Half an hour later, despite Mama May's ruling in our favor, most of Pearl's dozen or so family members are still glaring at me with nervous hostility. I mean, they look like every other family that has gone through hardship under the N.O.: they have deep creases in their faces from watching their children carted off to disciplinary prisons; bruises under their eyes from sleepless nights, expecting raids; and with no more music, art, or expression in the world, their muscles don't remember how to smile. But there's something else, too. They look straight-up terrified.
It's the eyes. That silvery gray is mesmerizing and demands accountability, and I can't look away. They're haunted. I pull Pearl off to the side and gesture at the onlookers.
"Hey, what's going on?" I ask. "What's everyone afraid of? I mean, I realize we're wanted criminals, but they know nobody knows we're here, right?"
She glares back at me fiercely. "What do you mean, what's everyone afraid of? What is everybody in the entire overworld afraid of? It's not about you being on the run. It's because you've been involved with him."
"You mean The One? But why would he—" I want to say that surely the Needermans are small potatoes to the New Order. They're not Resistance anyway.
"Shh!" she hisses, eyes wild. "We don't say that name in this house." She grips my arm and drags me over to a corner, even farther away from the others, but there's an audible increase in whispering.
"We're almost all that's left," Pearl says gravely. I look at her, not understanding, and she gestures impatiently around the room at the candles, the figures, the signs of their devout religion. "The only ones who still believe in the Holiday and everything it stands for, who still keep the faith," she says. "And his spies are everywhere."
"But there must be other people who still...practice," I press, thinking of the illegal Holiday decorations present in the square, the obvious signs that there are other religious families still holding on.
She shakes her head. "Everyone just believes in him now. In the beginning, we gathered in one of the halls. We thought we'd be safe there, that they'd respect the holiness of the place. Instead it just made us a giant target. He sent his henchman to do his dirty work."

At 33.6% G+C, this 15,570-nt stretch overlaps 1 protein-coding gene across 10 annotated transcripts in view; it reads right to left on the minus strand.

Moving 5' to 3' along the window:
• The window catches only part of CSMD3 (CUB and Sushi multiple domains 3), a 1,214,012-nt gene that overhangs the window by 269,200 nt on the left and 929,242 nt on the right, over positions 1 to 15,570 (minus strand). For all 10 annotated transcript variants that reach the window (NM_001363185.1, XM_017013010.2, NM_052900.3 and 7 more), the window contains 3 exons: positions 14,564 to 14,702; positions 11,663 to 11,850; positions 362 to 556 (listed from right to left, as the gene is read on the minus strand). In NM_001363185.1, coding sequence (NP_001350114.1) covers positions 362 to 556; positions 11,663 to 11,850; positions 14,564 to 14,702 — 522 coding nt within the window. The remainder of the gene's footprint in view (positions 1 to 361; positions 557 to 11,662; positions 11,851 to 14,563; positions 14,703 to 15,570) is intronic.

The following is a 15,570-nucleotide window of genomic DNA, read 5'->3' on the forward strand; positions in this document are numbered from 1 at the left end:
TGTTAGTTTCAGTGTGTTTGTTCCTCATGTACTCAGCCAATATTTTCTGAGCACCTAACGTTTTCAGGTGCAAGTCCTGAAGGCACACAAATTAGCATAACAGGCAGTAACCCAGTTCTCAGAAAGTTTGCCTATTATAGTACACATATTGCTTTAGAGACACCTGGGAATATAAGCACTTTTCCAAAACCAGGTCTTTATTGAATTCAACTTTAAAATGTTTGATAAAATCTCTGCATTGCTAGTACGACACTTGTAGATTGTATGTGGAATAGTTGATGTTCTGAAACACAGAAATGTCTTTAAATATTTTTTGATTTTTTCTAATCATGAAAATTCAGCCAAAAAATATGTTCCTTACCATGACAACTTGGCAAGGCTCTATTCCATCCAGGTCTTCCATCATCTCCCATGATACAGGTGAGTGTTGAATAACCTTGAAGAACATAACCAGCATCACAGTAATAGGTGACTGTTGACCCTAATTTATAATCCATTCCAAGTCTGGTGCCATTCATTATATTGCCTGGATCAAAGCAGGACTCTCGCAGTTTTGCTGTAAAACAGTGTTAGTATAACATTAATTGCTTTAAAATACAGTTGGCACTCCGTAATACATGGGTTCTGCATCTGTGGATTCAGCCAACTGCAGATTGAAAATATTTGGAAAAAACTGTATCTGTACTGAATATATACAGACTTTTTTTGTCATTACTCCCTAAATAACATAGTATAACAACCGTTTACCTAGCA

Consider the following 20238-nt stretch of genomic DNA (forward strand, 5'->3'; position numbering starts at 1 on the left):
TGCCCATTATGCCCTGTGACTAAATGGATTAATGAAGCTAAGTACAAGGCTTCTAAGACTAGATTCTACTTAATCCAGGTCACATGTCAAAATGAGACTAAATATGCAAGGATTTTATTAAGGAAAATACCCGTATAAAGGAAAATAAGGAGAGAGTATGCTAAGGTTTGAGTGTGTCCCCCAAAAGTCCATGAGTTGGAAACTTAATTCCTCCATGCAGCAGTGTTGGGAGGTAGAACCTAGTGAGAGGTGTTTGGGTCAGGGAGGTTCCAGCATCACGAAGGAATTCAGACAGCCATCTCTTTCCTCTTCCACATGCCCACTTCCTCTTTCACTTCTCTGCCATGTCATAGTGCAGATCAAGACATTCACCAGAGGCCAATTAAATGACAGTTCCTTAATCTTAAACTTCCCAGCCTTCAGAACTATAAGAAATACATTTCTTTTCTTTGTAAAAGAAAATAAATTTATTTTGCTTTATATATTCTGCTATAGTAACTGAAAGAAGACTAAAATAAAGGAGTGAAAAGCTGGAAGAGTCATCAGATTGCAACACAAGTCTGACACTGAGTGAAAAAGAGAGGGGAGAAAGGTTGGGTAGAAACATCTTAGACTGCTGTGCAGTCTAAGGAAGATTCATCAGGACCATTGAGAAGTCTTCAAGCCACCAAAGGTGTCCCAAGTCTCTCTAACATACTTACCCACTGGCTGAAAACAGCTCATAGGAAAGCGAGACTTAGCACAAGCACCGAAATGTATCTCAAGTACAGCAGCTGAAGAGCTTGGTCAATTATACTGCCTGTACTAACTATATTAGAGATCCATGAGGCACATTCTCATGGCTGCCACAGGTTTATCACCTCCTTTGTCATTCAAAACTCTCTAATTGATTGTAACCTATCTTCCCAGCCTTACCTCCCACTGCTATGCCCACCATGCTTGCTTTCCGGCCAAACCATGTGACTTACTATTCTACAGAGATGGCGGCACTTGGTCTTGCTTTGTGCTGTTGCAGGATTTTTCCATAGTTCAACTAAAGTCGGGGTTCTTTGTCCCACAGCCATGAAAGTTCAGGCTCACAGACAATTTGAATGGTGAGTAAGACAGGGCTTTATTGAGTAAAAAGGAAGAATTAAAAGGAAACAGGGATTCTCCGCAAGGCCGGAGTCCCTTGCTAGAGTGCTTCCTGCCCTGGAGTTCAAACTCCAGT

Pearl looks mesmerized, as if she's watching the events unfold in a movie. "One of them had learned some of his evil magic. He wanted to put his hands on our heads. Some of the kids went right up to him, because it was like being blessed, like we were used to at the hall. I stayed behind, but not my brother, not Zig. Ziggy was smart, but he had more faith than any of us." Pearl smiles faintly, remembering, but then her expression darkens.
"And the evil man—he wouldn't stop smiling—put his hand on Ziggy's forehead. Ziggy was smiling, too. And... and then Ziggy's face...it started..." She swallows, her eyes unfocused. "Melting...just melting off." She takes a breath. "I kept screaming for Ziggy, but...then someone grabbed me. And then we were running. That's all I remember."
I'm almost too horrified to speak. Pearl is staring straight ahead, her mouth a thin line.
"But you're here now," I say. "You're safe."
She laughs, and it's cold, harsh. "Yeah. Safe..."
I look around at the frightened faces, the spooked eyes, and I finally get it. I'm one of the dark ones, with this terrific power I possess. My magic makes me like him, regardless of how I use it.
Hewitt approaches us and looks at Pearl's angry little face. He raises an eyebrow at me but lets it go. "Here." He hands me a sorry-looking candle made of some kind of fat. "We light these every night. For the dead. We're about to begin."
I want to ask Pearl more questions—about Ziggy, and above all about the horrifying smiling man who melts children's faces. But she's already standing up to join her family in a big circle. And it's clear from that determined expression setting her lips in a tight little knot that that's the last she's ever going to say about poor Ziggy Neederman.
Copyright © 2011 by James Patterson
Read by Elijah Wood and Spencer Locke